Veterans Appreciation Week

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This art supplement from The Galveston Daily News, September 29, 1918 is a newspaper edition of an original poster by Joseph Pennell Del. called, “That Liberty Shall Not Perish from the Earth – Buy Liberty Bonds, Fourth Liberty Loan.” The image on the poster shows the Statue of Liberty in ruins, and the New York City skyline burning.

The image and words were meant to invoke patriotism so that Americans would buy $6 billion in Fourth Liberty Loan bonds. These bonds would pay for supplies for the soldiers that were still fighting in Europe. In less than two months on November 11, 1918, the Armistice would be signed and the War to End All Wars would be over.

Sam Houston Normal Institute sent many students to become soldiers and fight in WWI. When the fighting was over and the students came back the tradition of observing Armistice Day was begun. In 1954 Armistice Day was renamed to Veterans Day. This Veterans Day celebration is still observed today.

To see the original poster and learn more about posters from WWI that are held by the Library of Congress, click here: https://www.loc.gov/item/2002712077/

To see more about Sam Houston State University’s history of honoring the Armed Forces come visit the Special Collection, Thomason Room (named for John W. Thomason, artist, Marine, SHNI graduate) and the University Archives.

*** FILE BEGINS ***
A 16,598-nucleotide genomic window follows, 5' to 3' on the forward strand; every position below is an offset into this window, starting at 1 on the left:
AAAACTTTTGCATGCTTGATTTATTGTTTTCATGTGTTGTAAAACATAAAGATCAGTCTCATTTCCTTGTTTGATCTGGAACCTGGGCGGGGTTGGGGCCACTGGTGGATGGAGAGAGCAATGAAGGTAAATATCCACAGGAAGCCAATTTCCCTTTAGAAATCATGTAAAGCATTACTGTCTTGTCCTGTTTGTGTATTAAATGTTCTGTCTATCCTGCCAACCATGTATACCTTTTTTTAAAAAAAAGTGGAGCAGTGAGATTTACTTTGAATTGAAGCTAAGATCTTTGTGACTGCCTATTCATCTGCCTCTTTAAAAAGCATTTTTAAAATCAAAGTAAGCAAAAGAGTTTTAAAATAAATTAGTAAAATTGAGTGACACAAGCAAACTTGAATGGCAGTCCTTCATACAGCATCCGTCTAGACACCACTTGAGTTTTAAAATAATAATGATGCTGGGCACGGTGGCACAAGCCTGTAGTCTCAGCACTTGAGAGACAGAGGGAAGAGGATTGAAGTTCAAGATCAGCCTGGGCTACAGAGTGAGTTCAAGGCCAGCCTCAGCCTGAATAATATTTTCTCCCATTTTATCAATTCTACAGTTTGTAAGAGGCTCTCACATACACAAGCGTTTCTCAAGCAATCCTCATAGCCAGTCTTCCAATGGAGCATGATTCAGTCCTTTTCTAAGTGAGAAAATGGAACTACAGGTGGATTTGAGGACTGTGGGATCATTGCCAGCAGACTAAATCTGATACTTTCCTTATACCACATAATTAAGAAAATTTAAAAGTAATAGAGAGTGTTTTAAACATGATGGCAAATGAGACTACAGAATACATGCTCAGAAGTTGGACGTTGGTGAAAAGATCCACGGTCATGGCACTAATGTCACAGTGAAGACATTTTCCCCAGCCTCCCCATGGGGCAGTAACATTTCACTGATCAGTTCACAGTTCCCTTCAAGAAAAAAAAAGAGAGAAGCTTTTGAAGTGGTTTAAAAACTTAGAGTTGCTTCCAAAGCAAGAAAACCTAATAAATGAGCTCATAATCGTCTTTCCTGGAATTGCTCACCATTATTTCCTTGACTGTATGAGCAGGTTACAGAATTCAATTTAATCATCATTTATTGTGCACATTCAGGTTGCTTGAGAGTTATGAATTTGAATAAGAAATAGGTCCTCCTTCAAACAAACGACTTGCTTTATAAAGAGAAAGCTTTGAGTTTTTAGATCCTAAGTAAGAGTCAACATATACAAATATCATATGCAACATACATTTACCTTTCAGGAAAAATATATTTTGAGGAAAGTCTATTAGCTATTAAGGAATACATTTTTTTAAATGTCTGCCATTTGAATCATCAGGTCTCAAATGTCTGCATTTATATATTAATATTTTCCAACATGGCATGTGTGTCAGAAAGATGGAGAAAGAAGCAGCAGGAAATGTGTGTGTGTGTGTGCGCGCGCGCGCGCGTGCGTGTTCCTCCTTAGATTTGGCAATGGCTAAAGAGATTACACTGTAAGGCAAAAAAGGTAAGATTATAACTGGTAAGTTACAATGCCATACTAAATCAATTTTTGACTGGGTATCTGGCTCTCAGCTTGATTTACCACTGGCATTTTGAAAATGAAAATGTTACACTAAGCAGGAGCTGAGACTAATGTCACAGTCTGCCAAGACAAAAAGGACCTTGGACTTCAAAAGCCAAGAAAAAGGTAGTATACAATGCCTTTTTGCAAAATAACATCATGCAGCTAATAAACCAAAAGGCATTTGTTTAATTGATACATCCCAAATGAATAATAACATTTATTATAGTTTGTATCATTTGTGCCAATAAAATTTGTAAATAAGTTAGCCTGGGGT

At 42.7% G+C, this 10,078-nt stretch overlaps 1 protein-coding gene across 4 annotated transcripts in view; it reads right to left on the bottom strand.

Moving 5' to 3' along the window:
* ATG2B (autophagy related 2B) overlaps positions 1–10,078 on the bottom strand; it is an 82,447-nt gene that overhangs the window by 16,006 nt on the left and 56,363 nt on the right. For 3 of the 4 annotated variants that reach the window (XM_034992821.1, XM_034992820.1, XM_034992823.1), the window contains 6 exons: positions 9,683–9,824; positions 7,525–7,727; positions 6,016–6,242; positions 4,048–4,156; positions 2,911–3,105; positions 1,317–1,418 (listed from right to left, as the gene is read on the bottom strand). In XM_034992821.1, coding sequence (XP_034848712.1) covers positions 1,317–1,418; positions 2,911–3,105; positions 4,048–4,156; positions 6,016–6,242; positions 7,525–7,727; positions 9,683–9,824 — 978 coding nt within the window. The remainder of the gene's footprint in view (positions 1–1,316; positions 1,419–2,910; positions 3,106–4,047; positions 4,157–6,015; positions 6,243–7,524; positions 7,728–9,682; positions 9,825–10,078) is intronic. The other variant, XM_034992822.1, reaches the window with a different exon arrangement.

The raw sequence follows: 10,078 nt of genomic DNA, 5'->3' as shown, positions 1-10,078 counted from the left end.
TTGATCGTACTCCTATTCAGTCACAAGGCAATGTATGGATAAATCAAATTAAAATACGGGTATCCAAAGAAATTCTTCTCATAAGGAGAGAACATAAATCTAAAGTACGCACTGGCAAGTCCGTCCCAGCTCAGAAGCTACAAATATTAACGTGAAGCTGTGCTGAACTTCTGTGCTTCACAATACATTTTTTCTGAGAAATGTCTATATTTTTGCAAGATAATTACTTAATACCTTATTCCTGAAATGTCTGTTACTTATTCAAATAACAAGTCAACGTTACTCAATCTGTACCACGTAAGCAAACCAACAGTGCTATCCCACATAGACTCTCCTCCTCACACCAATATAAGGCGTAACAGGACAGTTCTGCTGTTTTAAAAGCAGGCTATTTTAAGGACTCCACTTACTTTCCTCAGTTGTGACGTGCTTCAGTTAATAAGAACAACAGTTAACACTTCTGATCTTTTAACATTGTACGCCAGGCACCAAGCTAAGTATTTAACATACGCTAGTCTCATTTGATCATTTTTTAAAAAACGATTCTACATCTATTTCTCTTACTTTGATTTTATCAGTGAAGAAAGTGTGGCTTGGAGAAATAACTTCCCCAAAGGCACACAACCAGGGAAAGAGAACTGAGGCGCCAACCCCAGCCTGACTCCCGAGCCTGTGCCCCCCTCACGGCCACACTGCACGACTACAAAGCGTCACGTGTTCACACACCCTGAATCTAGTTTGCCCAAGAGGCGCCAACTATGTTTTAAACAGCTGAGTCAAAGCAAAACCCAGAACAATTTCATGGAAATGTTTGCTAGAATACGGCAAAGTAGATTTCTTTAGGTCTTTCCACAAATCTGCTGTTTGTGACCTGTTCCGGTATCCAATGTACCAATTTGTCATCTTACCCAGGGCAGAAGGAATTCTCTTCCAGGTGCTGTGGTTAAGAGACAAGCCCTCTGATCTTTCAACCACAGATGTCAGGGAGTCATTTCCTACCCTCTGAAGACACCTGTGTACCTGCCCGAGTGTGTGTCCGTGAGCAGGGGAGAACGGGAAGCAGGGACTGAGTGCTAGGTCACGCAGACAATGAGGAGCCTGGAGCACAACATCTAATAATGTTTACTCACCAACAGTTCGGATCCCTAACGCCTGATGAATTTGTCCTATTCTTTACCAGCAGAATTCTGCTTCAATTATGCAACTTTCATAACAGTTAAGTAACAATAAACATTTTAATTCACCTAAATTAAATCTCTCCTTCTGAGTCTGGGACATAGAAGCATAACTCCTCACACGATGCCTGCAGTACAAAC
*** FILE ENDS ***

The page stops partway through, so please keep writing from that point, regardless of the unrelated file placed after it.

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Armistice Day Program, 1948

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Armistice Day Program 1948On November 11, 1918, at 11am, the eleventh hour of the eleventh day of the eleventh month, the Armistice was signed which ended the first World War.

Sam Houston Normal Institute and Sam Houston State Teachers College honored this historic day starting with the 1919 Armistice Day Program which changed in 1954 to the Veterans Day Program. This ninety-four year old celebration is still carried on here at Sam Houston State University.

To see this entire program and addition programs for Armistice Day or Veterans Day or to learn the history of this honored tradition at Sam Houston State visit the University Archives.